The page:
It has been a long journey. A long, long journey. And our baggage is getting heavier. I can't carry it any longer. I have to drag it behind me now. And the edges of the cases are becoming ragged and worn. What once was just an easy day has become a day filled with strife. And sadness. And many hard decisions to make.
I am talking about our journey with Hospice. And Parkinson's disease. Along with the dementia. It is an over-whelming journey. One with few rest stops. We just keep going and going and going.
Richard's joints and muscles are becoming stiffer. Harder to move. They don't bend the right way. His legs no longer support his body. He no longer stands up straight. He can't move his arms very far away from his body. He can't reach a glass of water that is right next to his chair. He cannot turn himself in bed. He cannot sit up alone. He needs support. And he is stiff. Oh so stiff. It hurts him when we move him. And I don't like the grimace that shows on his face. I hate seeing him in pain. He has the typical look of a Parkinson's patient. His face is expression-less. Like a mask.
Last night he didn't sleep. He coughed. He produces a lot of saliva and then it chokes him. I was up raising and lowering the head of his bed. Offering drinks. Administering atropine drops (which help to dry up the excess mucus). Nothing much helped. It is just what happens. So this morning we didn't get up at our usual time. And now he sits at the table with his breakfast in front of him. He doesn't know what to do. I had to walk him through each step of brushing his teeth: rinse your mouth, take out your dentures, pick up the toothbrush, put it in your mouth, rinse, spit and on and on until that simple step was complete. And now we are doing that with his breakfast. Step by slow, agonizing step. Breakfast will take hours today. Some days it is like that. He gets stuck (frozen) and he can't move. Then I will take over and feed him. He doesn't like that. It makes him feel bad. I understand that but you can't take 4 hours to eat a simple bowl of cereal.
He sits at the table with his head bent forward. He picks at the napkins. He touches then and tries to pick one up. If he manages to get it picked up, he folds it and unfolds it just to refold it again. He stares. At what, I don't know. He drools. It drips from his lips to his chin. His eyes are glazed over. What does he see? He sometimes answers my questions. More often he is quiet. His speech is so soft. And slurred. And very hard to understand. We ask him to repeat things often. So he does. In the same soft, slurred and quiet voice that we didn't understand the first time.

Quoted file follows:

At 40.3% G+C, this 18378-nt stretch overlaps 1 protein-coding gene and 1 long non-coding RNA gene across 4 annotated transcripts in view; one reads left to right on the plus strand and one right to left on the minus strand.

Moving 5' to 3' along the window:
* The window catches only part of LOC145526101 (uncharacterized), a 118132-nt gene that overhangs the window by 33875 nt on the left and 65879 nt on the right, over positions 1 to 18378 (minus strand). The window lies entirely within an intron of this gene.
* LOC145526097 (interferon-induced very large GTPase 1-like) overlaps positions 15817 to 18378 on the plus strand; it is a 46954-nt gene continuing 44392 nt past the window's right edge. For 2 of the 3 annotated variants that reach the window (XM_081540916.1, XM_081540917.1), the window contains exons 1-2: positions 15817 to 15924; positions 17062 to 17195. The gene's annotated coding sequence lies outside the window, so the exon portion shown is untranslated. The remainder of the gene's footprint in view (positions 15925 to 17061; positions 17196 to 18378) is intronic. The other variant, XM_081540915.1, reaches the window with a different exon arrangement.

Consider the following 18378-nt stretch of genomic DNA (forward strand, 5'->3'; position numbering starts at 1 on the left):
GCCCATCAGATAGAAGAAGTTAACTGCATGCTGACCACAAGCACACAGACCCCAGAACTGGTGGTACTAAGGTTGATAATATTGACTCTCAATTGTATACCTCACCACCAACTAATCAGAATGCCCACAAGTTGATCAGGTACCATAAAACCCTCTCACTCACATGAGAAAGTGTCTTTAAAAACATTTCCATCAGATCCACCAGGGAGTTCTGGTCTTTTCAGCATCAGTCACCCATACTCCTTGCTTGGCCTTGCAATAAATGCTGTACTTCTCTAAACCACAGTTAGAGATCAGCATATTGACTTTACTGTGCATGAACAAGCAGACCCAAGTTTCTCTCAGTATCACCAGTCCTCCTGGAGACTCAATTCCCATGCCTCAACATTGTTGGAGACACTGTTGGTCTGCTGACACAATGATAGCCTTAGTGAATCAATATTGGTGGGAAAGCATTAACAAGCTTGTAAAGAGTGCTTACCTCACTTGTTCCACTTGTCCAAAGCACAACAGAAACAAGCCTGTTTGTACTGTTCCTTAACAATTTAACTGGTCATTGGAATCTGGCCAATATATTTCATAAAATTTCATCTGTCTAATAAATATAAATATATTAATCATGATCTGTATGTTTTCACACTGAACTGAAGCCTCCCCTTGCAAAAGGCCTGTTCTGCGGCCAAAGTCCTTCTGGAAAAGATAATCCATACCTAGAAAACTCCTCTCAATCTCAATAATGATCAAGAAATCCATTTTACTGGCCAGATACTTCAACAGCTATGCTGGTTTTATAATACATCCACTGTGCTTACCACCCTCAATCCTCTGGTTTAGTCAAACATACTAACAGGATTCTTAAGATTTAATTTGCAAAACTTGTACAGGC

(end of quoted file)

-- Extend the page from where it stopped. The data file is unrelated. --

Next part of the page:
Few things perk him up any longer. Knowing that Justin (our youngest son) is coming will perk him up. Having Darian (our grandson) here helps too. Darian has been gone a great deal of June. He had Boy Scout camp and now is gone to wrestling camp. That changes Richard's schedule. And changes for those with dementia is never a good thing. He sits for hours in his recliner with the TV on. He stares at it. But I can tell he is not engaged in what is on the screen. He doesn't follow the story-line.
He doesn't follow our conversations.
I can't take him out in the car any longer. I cannot lift him from the wheelchair to the seat of the car. We can manage it when Darian is here. But it is very hard. And my fears of dropping him are great. He loves to go for car rides. But that is a simple pleasure that we can no longer do. If fact, most of the SIMPLE pleasures of our lives have become great struggles.
He didn't want his pills this morning. And does it really matter? He takes pills to take off the fluid...that in his hands and feet and in his lungs. He takes pills to help with bladder spasms. He takes pills for acid stomach. And pills for prevention of bladder infections. He no longer takes heart pills or pills for his thyroid. Or blood sugar pills. Or pills for Parkinson's. We gave those up more than a year ago. He takes pills for sleep and pills for depression. And then there is the liquid morphine and the anxiety pills. Do any of them really matter anymore? Maybe the Morphine and the anxiety tabs and leave the rest off for a day or two. Constant decisions to be made on his behalf. I can't find anyone to help with these decisions. They don't have much to offer. They say it is up to us...meaning me. I am tired of making decisions. I am tired of all of this. I am tired.